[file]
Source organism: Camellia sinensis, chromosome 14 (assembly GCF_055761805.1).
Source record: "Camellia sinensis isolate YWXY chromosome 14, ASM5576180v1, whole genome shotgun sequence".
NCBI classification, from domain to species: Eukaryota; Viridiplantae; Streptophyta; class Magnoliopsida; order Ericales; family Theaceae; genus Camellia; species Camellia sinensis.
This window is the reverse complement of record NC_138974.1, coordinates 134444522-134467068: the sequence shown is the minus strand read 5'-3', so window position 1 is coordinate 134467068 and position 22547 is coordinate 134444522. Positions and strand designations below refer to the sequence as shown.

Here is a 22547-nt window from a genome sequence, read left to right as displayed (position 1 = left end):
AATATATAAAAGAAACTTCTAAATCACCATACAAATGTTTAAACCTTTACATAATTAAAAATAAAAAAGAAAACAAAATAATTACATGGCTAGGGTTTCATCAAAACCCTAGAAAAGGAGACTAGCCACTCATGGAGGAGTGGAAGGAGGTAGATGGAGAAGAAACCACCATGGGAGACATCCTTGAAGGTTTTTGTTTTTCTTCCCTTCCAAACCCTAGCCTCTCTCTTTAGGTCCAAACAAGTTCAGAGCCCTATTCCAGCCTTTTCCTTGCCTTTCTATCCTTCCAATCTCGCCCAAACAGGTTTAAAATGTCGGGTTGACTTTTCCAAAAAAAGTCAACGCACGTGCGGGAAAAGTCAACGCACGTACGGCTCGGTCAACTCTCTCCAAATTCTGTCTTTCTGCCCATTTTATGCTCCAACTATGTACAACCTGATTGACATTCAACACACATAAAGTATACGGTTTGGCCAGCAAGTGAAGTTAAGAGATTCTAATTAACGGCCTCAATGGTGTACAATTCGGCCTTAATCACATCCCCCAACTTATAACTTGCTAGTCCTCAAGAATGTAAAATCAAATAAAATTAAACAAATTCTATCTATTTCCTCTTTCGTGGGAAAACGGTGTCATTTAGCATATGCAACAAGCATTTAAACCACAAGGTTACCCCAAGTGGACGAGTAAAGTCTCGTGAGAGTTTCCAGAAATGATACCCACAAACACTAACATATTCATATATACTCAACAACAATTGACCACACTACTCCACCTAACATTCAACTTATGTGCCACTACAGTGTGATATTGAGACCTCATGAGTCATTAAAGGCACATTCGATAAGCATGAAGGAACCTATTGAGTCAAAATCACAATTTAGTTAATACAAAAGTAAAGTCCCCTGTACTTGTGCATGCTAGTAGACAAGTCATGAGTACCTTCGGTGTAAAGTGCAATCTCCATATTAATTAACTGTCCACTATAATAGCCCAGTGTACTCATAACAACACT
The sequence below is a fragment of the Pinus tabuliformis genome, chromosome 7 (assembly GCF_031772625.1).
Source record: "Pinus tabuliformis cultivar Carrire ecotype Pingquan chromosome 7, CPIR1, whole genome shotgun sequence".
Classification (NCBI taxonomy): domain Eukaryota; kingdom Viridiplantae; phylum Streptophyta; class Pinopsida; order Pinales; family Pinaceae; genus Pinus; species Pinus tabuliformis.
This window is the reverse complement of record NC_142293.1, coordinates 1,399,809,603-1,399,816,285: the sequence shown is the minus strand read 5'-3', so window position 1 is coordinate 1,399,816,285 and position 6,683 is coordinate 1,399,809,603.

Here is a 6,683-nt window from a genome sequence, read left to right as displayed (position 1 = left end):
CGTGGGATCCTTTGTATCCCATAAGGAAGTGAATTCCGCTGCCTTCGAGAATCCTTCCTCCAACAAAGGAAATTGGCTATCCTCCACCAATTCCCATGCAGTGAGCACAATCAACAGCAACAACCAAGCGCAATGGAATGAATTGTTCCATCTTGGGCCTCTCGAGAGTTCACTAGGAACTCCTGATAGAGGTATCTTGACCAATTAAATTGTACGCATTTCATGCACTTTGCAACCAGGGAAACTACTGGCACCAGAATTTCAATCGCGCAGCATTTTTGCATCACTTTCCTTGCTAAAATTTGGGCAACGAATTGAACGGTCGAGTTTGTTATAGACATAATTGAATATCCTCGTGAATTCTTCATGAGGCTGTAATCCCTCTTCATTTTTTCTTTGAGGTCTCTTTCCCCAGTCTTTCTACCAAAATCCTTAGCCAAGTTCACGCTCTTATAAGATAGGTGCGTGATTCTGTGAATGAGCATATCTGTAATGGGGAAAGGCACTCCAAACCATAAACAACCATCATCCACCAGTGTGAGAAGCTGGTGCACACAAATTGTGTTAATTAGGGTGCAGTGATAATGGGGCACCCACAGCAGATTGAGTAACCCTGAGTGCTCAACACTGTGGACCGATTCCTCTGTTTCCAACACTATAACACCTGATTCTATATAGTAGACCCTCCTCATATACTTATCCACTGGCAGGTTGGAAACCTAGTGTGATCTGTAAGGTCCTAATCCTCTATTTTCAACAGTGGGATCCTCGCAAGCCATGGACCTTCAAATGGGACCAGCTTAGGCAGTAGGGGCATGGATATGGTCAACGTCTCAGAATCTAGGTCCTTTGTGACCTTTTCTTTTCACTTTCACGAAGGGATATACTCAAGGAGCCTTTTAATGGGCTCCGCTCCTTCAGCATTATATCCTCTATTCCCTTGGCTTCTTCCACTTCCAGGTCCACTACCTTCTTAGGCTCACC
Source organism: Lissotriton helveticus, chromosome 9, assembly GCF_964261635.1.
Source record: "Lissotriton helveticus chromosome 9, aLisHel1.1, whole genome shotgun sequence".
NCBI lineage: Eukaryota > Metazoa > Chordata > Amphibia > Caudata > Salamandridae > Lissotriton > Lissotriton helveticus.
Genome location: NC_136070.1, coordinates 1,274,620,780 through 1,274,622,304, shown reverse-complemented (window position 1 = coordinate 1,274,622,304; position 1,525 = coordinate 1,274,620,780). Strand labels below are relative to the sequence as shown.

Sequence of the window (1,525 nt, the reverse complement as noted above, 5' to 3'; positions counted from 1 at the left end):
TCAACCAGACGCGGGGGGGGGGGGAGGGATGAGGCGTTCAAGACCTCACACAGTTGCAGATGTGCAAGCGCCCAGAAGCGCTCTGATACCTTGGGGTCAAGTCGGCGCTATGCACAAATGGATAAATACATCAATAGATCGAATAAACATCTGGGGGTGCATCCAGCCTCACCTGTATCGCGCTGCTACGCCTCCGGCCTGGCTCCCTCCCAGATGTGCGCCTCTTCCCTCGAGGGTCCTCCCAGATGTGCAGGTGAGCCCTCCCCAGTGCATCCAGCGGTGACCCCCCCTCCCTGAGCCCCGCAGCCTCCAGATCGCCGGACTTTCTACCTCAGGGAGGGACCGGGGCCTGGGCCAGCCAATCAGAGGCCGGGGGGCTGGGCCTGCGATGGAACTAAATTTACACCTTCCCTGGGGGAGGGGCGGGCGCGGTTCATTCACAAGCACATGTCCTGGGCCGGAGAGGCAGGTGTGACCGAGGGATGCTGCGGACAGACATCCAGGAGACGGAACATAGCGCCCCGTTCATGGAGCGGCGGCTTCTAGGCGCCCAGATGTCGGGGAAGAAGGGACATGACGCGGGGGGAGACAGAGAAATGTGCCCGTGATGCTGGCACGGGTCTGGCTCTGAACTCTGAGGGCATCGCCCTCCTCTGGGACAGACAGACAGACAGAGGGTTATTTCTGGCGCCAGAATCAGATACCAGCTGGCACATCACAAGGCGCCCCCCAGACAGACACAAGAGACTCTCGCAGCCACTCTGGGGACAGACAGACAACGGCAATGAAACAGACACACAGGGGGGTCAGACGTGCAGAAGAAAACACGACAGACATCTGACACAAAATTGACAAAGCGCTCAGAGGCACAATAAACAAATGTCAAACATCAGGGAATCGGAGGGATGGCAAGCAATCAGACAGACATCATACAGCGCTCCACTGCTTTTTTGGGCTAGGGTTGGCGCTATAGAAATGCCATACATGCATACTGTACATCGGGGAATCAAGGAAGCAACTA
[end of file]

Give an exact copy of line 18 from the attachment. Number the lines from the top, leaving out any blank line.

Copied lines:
TCAACCAGACGCGGGGGGGGGGGGAGGGATGAGGCGTTCAAGACCTCACACAGTTGCAGATGTGCAAGCGCCCAGAAGCGCTCTGATACCTTGGGGTCAAGTCGGCGCTATGCACAAATGGATAAATACATCAATAGATCGAATAAACATCTGGGGGTGCATCCAGCCTCACCTGTATCGCGCTGCTACGCCTCCGGCCTGGCTCCCTCCCAGATGTGCGCCTCTTCCCTCGAGGGTCCTCCCAGATGTGCAGGTGAGCCCTCCCCAGTGCATCCAGCGGTGACCCCCCCTCCCTGAGCCCCGCAGCCTCCAGATCGCCGGACTTTCTACCTCAGGGAGGGACCGGGGCCTGGGCCAGCCAATCAGAGGCCGGGGGGCTGGGCCTGCGATGGAACTAAATTTACACCTTCCCTGGGGGAGGGGCGGGCGCGGTTCATTCACAAGCACATGTCCTGGGCCGGAGAGGCAGGTGTGACCGAGGGATGCTGCGGACAGACATCCAGGAGACGGAACATAGCGCCCCGTTCATGGAGCGGCGGCTTCTAGGCGCCCAGATGTCGGGGAAGAAGGGACATGACGCGGGGGGAGACAGAGAAATGTGCCCGTGATGCTGGCACGGGTCTGGCTCTGAACTCTGAGGGCATCGCCCTCCTCTGGGACAGACAGACAGACAGAGGGTTATTTCTGGCGCCAGAATCAGATACCAGCTGGCACATCACAAGGCGCCCCCCAGACAGACACAAGAGACTCTCGCAGCCACTCTGGGGACAGACAGACAACGGCAATGAAACAGACACACAGGGGGGTCAGACGTGCAGAAGAAAACACGACAGACATCTGACACAAAATTGACAAAGCGCTCAGAGGCACAATAAACAAATGTCAAACATCAGGGAATCGGAGGGATGGCAAGCAATCAGACAGACATCATACAGCGCTCCACTGCTTTTTTGGGCTAGGGTTGGCGCTATAGAAATGCCATACATGCATACTGTACATCGGGGAATCAAGGAAGCAACTA